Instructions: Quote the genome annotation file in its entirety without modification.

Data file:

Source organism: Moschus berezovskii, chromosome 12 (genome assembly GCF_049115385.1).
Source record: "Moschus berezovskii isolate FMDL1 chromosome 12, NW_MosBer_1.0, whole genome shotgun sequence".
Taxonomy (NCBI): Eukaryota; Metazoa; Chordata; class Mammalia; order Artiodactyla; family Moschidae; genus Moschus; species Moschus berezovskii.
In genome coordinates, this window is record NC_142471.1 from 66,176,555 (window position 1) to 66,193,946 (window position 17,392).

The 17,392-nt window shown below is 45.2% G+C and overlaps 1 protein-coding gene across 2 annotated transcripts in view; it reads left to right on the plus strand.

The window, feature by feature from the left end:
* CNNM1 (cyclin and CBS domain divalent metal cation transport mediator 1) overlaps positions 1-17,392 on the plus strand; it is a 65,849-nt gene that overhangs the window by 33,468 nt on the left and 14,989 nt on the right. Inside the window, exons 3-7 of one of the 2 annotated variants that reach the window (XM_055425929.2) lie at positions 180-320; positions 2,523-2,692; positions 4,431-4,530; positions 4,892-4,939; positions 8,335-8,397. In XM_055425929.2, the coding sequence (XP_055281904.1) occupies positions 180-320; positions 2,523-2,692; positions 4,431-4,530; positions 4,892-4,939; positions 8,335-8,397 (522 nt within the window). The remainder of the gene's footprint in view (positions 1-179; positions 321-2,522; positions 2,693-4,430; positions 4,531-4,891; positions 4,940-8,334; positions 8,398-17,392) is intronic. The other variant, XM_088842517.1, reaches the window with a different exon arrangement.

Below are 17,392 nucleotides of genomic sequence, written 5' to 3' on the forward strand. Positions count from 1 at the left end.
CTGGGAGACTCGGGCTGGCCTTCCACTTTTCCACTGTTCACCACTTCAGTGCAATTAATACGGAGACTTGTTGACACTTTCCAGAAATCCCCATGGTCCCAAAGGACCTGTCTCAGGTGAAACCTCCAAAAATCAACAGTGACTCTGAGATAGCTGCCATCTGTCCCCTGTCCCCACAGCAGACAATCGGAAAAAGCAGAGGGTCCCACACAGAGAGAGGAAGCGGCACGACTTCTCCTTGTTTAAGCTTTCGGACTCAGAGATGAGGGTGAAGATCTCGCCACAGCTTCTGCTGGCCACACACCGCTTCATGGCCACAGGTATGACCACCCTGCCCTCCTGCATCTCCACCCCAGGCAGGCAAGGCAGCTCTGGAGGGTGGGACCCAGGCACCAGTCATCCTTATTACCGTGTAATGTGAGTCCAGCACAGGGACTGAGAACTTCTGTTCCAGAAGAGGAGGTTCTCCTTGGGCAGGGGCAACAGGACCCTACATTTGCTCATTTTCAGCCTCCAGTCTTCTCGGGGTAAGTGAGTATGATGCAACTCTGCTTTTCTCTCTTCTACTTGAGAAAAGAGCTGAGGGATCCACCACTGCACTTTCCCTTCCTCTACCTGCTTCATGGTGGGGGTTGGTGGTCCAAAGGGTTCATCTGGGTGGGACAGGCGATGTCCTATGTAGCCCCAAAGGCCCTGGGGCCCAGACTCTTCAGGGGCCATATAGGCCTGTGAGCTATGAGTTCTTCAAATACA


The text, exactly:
Source organism: Moschus berezovskii, chromosome 12 (genome assembly GCF_049115385.1).
Source record: "Moschus berezovskii isolate FMDL1 chromosome 12, NW_MosBer_1.0, whole genome shotgun sequence".
Taxonomy (NCBI): Eukaryota; Metazoa; Chordata; class Mammalia; order Artiodactyla; family Moschidae; genus Moschus; species Moschus berezovskii.
In genome coordinates, this window is record NC_142471.1 from 66,176,555 (window position 1) to 66,193,946 (window position 17,392).

The 17,392-nt window shown below is 45.2% G+C and overlaps 1 protein-coding gene across 2 annotated transcripts in view; it reads left to right on the plus strand.

The window, feature by feature from the left end:
* CNNM1 (cyclin and CBS domain divalent metal cation transport mediator 1) overlaps positions 1-17,392 on the plus strand; it is a 65,849-nt gene that overhangs the window by 33,468 nt on the left and 14,989 nt on the right. Inside the window, exons 3-7 of one of the 2 annotated variants that reach the window (XM_055425929.2) lie at positions 180-320; positions 2,523-2,692; positions 4,431-4,530; positions 4,892-4,939; positions 8,335-8,397. In XM_055425929.2, the coding sequence (XP_055281904.1) occupies positions 180-320; positions 2,523-2,692; positions 4,431-4,530; positions 4,892-4,939; positions 8,335-8,397 (522 nt within the window). The remainder of the gene's footprint in view (positions 1-179; positions 321-2,522; positions 2,693-4,430; positions 4,531-4,891; positions 4,940-8,334; positions 8,398-17,392) is intronic. The other variant, XM_088842517.1, reaches the window with a different exon arrangement.

Below are 17,392 nucleotides of genomic sequence, written 5' to 3' on the forward strand. Positions count from 1 at the left end.
CTGGGAGACTCGGGCTGGCCTTCCACTTTTCCACTGTTCACCACTTCAGTGCAATTAATACGGAGACTTGTTGACACTTTCCAGAAATCCCCATGGTCCCAAAGGACCTGTCTCAGGTGAAACCTCCAAAAATCAACAGTGACTCTGAGATAGCTGCCATCTGTCCCCTGTCCCCACAGCAGACAATCGGAAAAAGCAGAGGGTCCCACACAGAGAGAGGAAGCGGCACGACTTCTCCTTGTTTAAGCTTTCGGACTCAGAGATGAGGGTGAAGATCTCGCCACAGCTTCTGCTGGCCACACACCGCTTCATGGCCACAGGTATGACCACCCTGCCCTCCTGCATCTCCACCCCAGGCAGGCAAGGCAGCTCTGGAGGGTGGGACCCAGGCACCAGTCATCCTTATTACCGTGTAATGTGAGTCCAGCACAGGGACTGAGAACTTCTGTTCCAGAAGAGGAGGTTCTCCTTGGGCAGGGGCAACAGGACCCTACATTTGCTCATTTTCAGCCTCCAGTCTTCTCGGGGTAAGTGAGTATGATGCAACTCTGCTTTTCTCTCTTCTACTTGAGAAAAGAGCTGAGGGATCCACCACTGCACTTTCCCTTCCTCTACCTGCTTCATGGTGGGGGTTGGTGGTCCAAAGGGTTCATCTGGGTGGGACAGGCGATGTCCTATGTAGCCCCAAAGGCCCTGGGGCCCAGACTCTTCAGGGGCCATATAGGCCTGTGAGCTATGAGTTCTTCAAATACA